2 Overview Parts of Speech………………………………………………………..slides 3-9 nouns and pronounsverbsSentence Structure…………………………………………………..slides 10-15basic sentence structuresubject/verb agreementsentence patternsMore Parts of Speech……………………………………………….slides 16-19adjectivesadverbsprepositional phrasesCompound and ComplexSentences…………………………………………………………….slides 20-24
3 Nouns A noun is word that describes a person, place, or thing. Ex. Dog, cat, freedom, Dallas, Mr. BrownNouns can be common or proper; proper nouns require a capital letter.Common: book, apple, crayonProper: Houston, Mr. Brown, the Bible
4 Nouns Nouns can be singular or plural. Singular: bird, road, wish, army, crisis, Mrs. BrownMaking a noun plural usually involves adding an “s” or “es” to the singular noun, but there are many exceptions.Plural: birds, roads, wishes, armies, crises, the Browns.
5 PronounsPronouns are words that take the place of nouns. For instance, one could write…The student said that the student’s paper was a mess, and the student did not know how to fix it, which explains why the student came to the Writing Center.That seems repetitious. Pronouns enable one to write…The student said that his paper was a mess, and he did not know how to fix it, which explains why he came to the Writing Center.
6 Common Pronouns Subjective * Objective* Singular: first person: I me second person: you youthird person: she, he her, himthird person neutral: it, one it, onePlural: first person: we usthird person: they them*Subjective pronouns are used as subject, and objective pronouns are used as objects of sentences or prepositions. For more on subjects and objects, see slides 12, 14, and 15. For more on prepositions, see slides 18 and 19.
7 Verbs Verbs are words that describe action. Ex: run, plays, read, do, be, are, singLike nouns, verbs can be singular or plural.Singular: He runs.Plural: They run.Verbs indicate the tense of the sentence:The present tense describes actions that happen now.Ex: He walks.The past tense describes actions that happened in the past.Ex: He walked.The future tense describes an action that will occur in the future.Ex: He will walk.
8 Verbs Here are some more verb tenses: The progressive tense allows the writer to discuss an ongoing action, using the auxiliary verb be and the present participle of the verb (verb + ing).Ex: He is walking.The perfect tense allows the writer to discuss a completed action, using the auxiliary verb have and the past participle of the verb (verb + ed).Ex: He has walked.The perfect progressive tense allows the writer to discuss an ongoing action that has been completed, using the auxiliary verbs have, be, and the present participle of the verb.Ex: He has been walking.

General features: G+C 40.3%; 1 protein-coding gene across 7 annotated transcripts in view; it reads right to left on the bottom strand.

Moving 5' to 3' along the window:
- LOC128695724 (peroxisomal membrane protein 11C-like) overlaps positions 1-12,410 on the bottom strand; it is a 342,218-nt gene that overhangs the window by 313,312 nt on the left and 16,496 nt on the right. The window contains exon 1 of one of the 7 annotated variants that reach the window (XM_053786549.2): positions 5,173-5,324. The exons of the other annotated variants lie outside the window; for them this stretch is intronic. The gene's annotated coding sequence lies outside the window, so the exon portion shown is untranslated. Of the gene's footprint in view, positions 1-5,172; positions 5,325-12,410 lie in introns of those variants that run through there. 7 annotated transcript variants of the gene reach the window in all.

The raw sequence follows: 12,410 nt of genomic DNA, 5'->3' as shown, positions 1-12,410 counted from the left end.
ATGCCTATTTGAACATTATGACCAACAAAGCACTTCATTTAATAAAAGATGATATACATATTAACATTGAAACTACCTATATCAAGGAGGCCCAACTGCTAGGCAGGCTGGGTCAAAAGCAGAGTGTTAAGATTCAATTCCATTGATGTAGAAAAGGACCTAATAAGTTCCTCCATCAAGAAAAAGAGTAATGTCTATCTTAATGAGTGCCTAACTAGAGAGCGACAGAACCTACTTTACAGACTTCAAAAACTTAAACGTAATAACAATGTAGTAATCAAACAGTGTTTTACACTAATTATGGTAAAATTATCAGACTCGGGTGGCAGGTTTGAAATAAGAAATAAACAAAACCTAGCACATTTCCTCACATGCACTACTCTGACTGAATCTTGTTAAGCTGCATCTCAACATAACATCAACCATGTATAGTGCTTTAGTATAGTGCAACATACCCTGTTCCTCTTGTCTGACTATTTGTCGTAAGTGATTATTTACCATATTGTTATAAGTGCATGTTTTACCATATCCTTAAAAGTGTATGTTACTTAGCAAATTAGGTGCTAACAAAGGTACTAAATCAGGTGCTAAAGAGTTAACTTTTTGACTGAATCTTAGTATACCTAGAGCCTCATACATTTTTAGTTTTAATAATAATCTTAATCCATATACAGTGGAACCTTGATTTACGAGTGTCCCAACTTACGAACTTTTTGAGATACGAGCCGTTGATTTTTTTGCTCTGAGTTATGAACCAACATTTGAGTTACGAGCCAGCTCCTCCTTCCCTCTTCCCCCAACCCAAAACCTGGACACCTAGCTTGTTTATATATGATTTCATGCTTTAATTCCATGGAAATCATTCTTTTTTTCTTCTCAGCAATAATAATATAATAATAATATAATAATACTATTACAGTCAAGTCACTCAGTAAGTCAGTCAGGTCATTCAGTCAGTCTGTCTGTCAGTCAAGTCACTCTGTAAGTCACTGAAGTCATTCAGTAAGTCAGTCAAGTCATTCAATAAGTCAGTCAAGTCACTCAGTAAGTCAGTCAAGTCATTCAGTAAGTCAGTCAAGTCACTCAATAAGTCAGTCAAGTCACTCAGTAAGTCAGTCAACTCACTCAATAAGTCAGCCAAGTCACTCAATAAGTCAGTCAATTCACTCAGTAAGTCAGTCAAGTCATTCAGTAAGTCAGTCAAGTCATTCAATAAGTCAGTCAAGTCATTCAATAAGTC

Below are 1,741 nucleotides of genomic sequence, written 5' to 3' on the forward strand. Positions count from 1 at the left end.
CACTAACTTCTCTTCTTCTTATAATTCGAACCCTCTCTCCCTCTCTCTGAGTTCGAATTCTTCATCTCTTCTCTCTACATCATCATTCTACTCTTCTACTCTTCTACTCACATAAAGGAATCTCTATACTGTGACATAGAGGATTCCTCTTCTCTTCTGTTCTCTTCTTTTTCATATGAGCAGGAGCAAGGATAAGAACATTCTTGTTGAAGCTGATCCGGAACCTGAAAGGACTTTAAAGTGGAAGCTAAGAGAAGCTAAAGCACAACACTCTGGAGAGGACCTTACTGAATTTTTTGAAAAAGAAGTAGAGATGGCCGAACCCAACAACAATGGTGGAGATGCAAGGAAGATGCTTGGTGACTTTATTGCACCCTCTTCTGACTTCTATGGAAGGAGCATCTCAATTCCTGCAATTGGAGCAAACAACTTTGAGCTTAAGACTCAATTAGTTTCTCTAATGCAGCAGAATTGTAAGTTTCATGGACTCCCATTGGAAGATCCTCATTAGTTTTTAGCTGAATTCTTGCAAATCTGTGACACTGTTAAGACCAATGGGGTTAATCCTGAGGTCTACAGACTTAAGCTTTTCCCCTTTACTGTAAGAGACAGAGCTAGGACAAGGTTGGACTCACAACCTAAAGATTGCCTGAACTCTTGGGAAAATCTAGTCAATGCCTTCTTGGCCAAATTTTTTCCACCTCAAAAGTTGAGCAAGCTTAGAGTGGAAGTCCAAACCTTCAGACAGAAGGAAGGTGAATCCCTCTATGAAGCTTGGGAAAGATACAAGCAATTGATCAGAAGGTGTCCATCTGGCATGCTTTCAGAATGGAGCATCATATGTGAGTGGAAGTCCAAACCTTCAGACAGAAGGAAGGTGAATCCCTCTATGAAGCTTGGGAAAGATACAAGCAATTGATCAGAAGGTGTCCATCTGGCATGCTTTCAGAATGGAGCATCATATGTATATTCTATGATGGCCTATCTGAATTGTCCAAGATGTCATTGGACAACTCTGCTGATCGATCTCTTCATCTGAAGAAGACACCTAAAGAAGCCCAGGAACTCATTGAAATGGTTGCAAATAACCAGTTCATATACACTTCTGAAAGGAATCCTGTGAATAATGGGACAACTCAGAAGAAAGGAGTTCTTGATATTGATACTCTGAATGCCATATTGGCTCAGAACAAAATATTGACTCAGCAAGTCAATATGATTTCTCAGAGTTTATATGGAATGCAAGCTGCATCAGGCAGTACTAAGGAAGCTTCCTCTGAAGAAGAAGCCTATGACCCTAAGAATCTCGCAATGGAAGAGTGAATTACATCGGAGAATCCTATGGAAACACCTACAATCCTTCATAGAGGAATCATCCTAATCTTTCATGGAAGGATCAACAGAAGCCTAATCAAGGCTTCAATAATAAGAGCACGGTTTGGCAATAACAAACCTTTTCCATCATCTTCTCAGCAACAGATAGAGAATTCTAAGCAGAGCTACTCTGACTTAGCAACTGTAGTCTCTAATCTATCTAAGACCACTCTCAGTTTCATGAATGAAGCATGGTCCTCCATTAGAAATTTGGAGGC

9 Verbs Verbs also indicate mood: The indicative mood makes statements of fact, and asks direct questions. This is the most frequently used tense.The imperative mood expresses an order or request.Ex: Be quiet!Ex: Do as you are told.The subjunctive mood expresses desire, doubt, suggestions, wishes, and conditional (“if”) statements.Ex: I wish they would be quiet.Ex: This may be possible.Ex: It would be better if it was not raining.
10 A Sentence A sentence has two parts: the subject and the verb. The child.What about the child? What is he doing? This is an incomplete sentence.Reads.Who reads? Who is performing this action? This is also an incomplete sentence.The child reads.Now we know what the child is doing and who is reading. THIS is a complete sentence.
11 Subject Verb Agreement Subjects and verbs must agree. A singular noun requires a singular verb; a plural noun requires a plural verb.Incorrect: The dog eat food.(singular subject, plural verb)Incorrect: The dogs eats food.(plural subject, singular verb)Correct: The dog eats food.(singular subject, singular verb)Correct: The dogs eat food.(plural subject, plural verb)
12 SentencesNow it is time to look at more complicated sentence patterns. There are many possible patterns for a sentence:Direct Object PatternIndirect Object PatternLinking Pattern
13 Direct Object PatternThe direct object pattern uses transitive verbs to connect the subject to the direct object.The direct object answers what? or whom? after the verbEx: I threw the ball.Threw what? The ball = direct objectEx: The Writing Center employee helped the student with his paper.Helped whom? The student = direct object